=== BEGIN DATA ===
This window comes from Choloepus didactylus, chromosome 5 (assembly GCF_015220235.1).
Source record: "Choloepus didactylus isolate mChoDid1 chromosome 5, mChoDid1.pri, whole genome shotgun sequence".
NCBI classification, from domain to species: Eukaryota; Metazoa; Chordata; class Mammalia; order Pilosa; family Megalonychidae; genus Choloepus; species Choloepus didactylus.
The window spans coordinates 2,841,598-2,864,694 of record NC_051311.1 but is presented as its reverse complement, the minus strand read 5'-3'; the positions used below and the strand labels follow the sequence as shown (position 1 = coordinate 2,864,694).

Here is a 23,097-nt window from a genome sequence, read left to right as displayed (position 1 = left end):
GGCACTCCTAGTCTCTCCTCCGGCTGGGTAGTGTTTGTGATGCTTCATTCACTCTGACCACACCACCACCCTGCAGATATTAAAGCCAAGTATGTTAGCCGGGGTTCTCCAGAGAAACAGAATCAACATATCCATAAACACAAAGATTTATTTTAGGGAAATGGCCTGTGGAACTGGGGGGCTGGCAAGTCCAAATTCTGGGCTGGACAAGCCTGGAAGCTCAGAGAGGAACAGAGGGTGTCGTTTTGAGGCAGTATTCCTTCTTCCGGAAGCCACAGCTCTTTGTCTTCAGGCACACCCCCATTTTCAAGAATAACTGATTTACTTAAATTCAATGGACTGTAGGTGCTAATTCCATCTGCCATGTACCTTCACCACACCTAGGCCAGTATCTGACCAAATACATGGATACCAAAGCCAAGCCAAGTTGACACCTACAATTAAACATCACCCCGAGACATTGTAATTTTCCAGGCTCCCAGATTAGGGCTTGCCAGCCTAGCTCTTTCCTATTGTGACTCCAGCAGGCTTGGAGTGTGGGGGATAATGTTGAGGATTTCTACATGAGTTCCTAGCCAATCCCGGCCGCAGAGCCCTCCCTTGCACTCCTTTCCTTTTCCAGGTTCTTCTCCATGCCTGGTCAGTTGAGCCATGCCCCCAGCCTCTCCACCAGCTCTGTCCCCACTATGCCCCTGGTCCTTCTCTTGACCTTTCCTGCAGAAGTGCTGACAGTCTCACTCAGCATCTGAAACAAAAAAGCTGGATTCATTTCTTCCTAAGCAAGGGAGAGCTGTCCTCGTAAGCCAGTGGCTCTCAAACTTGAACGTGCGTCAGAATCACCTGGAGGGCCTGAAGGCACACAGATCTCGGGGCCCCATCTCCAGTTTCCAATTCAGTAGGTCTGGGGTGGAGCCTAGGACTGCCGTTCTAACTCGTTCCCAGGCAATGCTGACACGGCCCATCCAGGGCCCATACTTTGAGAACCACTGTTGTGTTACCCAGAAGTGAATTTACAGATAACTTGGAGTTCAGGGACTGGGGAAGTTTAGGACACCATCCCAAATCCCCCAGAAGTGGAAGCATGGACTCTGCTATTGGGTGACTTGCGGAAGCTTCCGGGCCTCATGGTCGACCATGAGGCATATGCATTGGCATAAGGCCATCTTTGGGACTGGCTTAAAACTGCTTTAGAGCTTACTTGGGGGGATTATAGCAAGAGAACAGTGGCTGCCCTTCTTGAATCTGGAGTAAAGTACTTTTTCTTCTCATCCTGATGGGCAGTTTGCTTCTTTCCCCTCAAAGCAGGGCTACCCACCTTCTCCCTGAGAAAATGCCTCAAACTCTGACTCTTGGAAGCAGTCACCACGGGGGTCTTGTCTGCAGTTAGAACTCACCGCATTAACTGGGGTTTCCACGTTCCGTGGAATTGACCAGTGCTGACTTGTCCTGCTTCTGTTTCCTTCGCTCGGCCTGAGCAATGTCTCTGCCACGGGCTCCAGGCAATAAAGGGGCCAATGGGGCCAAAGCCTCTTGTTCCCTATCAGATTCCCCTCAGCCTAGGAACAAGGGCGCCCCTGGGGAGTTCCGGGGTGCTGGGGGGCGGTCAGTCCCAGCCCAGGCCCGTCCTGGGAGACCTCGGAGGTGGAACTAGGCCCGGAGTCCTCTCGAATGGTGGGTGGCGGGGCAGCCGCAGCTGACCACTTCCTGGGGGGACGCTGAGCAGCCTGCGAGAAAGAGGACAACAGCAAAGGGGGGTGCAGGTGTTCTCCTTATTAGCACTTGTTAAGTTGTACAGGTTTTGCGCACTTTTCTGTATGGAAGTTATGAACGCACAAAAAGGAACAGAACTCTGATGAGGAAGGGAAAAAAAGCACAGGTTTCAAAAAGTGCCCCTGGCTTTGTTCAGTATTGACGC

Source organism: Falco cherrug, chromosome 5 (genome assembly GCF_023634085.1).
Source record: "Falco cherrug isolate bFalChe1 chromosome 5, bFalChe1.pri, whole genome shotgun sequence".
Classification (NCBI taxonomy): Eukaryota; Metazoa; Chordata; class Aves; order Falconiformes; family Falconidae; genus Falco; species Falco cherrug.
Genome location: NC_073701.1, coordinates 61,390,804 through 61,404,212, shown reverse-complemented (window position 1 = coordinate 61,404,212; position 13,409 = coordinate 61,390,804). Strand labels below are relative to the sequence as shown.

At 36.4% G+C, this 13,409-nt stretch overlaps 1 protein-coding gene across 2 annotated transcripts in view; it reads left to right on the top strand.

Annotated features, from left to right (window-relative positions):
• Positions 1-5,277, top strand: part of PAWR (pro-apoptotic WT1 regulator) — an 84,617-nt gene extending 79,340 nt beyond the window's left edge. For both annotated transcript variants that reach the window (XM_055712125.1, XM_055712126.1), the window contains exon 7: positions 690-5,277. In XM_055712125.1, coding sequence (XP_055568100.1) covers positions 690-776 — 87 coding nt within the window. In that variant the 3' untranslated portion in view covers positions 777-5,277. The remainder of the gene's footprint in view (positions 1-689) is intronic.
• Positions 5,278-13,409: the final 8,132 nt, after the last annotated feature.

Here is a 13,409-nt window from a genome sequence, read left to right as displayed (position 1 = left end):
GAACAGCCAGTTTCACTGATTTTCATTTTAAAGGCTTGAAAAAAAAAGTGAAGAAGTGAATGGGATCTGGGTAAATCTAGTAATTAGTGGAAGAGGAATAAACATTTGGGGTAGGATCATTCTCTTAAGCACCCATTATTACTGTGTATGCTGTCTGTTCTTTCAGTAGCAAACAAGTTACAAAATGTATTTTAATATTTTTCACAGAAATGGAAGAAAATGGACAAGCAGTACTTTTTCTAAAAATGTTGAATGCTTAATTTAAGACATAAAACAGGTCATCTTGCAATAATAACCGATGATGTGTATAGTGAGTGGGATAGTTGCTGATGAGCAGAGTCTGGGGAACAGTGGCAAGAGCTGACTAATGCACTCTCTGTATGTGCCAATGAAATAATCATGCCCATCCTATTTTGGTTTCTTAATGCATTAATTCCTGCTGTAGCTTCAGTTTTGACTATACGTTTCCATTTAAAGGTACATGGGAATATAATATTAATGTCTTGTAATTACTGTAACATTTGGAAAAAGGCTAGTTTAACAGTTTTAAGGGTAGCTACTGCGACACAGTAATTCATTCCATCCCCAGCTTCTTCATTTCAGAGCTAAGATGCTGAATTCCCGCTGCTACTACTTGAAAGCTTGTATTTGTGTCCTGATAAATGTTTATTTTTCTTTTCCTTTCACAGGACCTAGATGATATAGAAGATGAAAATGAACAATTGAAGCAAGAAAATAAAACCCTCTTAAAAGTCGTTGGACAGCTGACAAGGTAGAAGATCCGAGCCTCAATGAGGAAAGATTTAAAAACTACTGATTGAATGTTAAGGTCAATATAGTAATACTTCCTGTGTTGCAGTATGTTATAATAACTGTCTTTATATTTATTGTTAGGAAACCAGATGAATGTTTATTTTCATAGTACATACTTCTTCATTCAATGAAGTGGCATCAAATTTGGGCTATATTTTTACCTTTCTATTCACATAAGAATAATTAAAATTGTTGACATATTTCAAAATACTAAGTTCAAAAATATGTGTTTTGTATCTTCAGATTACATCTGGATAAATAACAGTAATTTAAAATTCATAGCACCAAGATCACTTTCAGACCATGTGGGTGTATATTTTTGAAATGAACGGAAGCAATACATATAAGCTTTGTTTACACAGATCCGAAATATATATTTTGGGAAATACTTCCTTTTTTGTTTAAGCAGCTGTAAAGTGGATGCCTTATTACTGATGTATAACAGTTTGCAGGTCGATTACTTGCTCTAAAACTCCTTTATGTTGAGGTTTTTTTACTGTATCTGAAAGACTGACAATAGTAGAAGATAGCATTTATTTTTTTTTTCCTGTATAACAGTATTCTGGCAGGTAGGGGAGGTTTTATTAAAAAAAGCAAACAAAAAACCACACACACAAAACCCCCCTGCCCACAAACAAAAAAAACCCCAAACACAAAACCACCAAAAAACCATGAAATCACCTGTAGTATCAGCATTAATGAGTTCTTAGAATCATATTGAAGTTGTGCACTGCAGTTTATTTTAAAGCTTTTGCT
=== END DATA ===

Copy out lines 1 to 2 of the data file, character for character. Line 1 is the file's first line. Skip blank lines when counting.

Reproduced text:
This window comes from Choloepus didactylus, chromosome 5 (assembly GCF_015220235.1).
Source record: "Choloepus didactylus isolate mChoDid1 chromosome 5, mChoDid1.pri, whole genome shotgun sequence".